I have been writing for the past three decades in one way or another, and contemporary songs for the past 13 years, having played guitar since I was 7 years old - certain that I was intuitively drawn towards it all those years ago. I started singing and accompanying myself on the guitar, and then soon progressed to studying classical music, when I discovered the sweet and beautiful sound that this versatile instrument can make. I spent many happy hours giving recitals at school music festivals and concerts, playing compositions from the likes of Leo Brouwer, Manuel Ponce and Francisco Tarrega, and found that I enjoyed performing in front of an audience. My early musical influences and appreciation of melody and harmony were shaped by the songs I was listening to from a young age, by Paul Simon, Wings, Dionne Warwick, Barbara Streisand, Neil Sedaka and Neil Diamond - I still remember the album covers! In a nutshell, I truly love singing, playing guitar and entertaining. I feel that it nourishes my soul and I hope that joy comes across to those who are listening. And I get the same buzz today from learning and perfecting new songs. My own songs have received an enthusiastic response from audiences as they have catchy, melodic tunes with sincere, heartfelt lyrics - sharing the relaxed style of artists such as Katie Melua and Yael Naim. There are so many talented singer-songwriters out there - the above singers, plus Adele, Gary Barlow, Roy Orbison, Mike Batt, David Essex, Paul McCartney, John Lennon, Elvis Costello, Cat Stevens, and the Bee Gees are just some of my inspirational favourites. I feel that if I'm able to produce work anything close to theirs, then I am happy.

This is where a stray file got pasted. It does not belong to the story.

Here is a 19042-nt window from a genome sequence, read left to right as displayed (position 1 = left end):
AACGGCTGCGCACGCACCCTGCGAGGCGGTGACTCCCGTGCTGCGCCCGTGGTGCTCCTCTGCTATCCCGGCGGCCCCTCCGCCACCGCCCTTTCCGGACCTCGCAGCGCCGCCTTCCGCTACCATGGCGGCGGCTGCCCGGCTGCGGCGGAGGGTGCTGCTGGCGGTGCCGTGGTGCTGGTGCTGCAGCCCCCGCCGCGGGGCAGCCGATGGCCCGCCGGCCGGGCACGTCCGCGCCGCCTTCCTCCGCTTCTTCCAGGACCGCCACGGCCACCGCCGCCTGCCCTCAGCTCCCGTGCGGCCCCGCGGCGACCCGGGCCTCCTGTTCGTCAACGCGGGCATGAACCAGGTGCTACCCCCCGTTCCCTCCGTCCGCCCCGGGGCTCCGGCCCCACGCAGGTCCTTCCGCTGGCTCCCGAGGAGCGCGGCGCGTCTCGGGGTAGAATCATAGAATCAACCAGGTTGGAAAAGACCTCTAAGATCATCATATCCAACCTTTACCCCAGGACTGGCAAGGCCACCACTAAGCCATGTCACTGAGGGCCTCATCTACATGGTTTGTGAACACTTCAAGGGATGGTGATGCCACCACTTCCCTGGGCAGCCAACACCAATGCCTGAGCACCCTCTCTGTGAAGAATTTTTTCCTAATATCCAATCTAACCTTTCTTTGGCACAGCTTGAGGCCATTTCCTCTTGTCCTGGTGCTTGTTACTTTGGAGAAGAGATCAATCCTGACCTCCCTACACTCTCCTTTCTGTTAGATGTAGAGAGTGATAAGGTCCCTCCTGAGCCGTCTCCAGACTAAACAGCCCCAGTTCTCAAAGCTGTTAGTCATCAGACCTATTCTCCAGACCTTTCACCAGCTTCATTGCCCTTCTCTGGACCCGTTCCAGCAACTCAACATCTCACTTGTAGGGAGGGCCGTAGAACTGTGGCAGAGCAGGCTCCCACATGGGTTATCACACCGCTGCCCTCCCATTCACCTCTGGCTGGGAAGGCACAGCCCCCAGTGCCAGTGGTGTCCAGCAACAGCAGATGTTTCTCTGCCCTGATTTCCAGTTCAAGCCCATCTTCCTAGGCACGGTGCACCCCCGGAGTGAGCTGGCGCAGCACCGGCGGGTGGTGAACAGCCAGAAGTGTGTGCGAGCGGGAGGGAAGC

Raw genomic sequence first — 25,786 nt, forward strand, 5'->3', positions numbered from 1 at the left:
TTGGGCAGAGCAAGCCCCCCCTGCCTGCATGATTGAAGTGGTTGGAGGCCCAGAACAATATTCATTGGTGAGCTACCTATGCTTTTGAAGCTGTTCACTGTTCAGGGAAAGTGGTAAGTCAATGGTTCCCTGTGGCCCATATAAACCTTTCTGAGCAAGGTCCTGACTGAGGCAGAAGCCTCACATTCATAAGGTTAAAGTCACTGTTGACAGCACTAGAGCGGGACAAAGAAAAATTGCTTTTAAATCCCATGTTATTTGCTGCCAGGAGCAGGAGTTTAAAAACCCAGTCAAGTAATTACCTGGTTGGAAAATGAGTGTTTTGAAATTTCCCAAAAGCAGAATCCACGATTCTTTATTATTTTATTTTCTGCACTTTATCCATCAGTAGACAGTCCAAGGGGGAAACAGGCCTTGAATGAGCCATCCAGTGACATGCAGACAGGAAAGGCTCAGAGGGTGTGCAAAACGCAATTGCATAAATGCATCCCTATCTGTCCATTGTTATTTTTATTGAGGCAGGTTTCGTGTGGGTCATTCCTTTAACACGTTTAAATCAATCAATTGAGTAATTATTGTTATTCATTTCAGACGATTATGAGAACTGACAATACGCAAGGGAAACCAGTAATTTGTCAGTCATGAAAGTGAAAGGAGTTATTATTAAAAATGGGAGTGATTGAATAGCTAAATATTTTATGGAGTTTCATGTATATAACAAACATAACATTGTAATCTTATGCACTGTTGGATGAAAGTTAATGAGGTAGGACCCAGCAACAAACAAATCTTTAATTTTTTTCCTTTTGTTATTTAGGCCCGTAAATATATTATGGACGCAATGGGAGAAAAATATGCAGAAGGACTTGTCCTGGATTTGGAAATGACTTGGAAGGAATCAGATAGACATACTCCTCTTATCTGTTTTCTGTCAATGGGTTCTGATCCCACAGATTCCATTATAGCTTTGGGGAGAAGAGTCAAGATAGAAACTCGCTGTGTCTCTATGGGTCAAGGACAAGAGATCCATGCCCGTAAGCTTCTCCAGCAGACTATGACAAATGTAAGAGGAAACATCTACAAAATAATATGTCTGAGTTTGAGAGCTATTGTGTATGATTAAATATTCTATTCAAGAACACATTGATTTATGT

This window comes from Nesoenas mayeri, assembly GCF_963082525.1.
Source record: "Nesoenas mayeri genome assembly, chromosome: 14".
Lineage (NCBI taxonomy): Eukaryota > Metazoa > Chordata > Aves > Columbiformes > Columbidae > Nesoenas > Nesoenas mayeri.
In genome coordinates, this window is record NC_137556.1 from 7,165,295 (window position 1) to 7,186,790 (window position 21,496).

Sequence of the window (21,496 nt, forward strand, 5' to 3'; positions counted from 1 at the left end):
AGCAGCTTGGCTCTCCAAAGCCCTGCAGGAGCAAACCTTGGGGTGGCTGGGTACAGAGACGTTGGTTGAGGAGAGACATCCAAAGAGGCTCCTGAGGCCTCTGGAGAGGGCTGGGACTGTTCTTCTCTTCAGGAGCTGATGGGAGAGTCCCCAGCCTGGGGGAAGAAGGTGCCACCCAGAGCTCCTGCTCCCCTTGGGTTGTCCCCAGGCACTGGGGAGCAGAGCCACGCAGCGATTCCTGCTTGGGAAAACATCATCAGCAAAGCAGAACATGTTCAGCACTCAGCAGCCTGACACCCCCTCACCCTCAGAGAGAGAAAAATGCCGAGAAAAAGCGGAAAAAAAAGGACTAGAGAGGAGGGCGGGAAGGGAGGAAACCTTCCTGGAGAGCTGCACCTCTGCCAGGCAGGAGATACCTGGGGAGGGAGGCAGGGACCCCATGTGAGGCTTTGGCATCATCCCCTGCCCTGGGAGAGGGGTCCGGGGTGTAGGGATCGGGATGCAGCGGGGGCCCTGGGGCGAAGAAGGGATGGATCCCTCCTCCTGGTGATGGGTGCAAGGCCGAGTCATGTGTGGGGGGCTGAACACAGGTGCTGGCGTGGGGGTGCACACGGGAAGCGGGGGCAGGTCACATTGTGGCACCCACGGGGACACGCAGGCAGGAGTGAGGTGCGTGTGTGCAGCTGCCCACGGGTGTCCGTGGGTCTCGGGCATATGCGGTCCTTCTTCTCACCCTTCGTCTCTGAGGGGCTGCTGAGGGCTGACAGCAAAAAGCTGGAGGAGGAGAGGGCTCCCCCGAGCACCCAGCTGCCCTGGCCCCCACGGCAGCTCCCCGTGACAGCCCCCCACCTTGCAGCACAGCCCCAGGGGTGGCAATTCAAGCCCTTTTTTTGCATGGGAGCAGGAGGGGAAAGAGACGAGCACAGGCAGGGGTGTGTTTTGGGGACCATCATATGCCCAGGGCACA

I have previously performed in musicals as an amateur and professional (with West End musical and BBC comedy directors), comedy revue (plus writing eighty topical, satirical songs and sketches) and four-part harmony choir, including numerous performances at The Bloomsbury and Mermaid Theatres. From 2004 - 2011 I regularly performed a set of Gershwin, Berlin, Bart, Porter and Rodgers & Hart songs with a piano accompanist and since 2011 I have been singing with my guitar. Some exciting and interesting experiences along the way have included auditioning for talent shows such as Stars In Their Eyes (where I reached the final 200 auditionees) as their youngest ever Bing Crosby, and Opportunity Knocks (when the great Bob Monkhouse was presenting it - which probably shows my age), recording songs at a BBC radio station, rehearsing at Sadler's Wells and the Royal Opera House, receiving a nice letter from Neil Sedaka's assistant (the day after sending my lyrics to him), standing outside the stage door until midnight in the freezing November cold (I have written a short comedy script inspired by this!) - waiting to give my cd to Katie Melua (I eventually handed a copy to a friend of hers and another to her tour bus), and posting a copy of a play to one of my childhood comedy heroes - Stanley Baxter, and receiving a kind letter on his behalf (a whole 6 months and two days later, when he was aged 92!) From my experience of receiving replies from film production and theatre companies, people do genuinely seem to be interested, and offer their advice and best wishes - which is reassuring these days.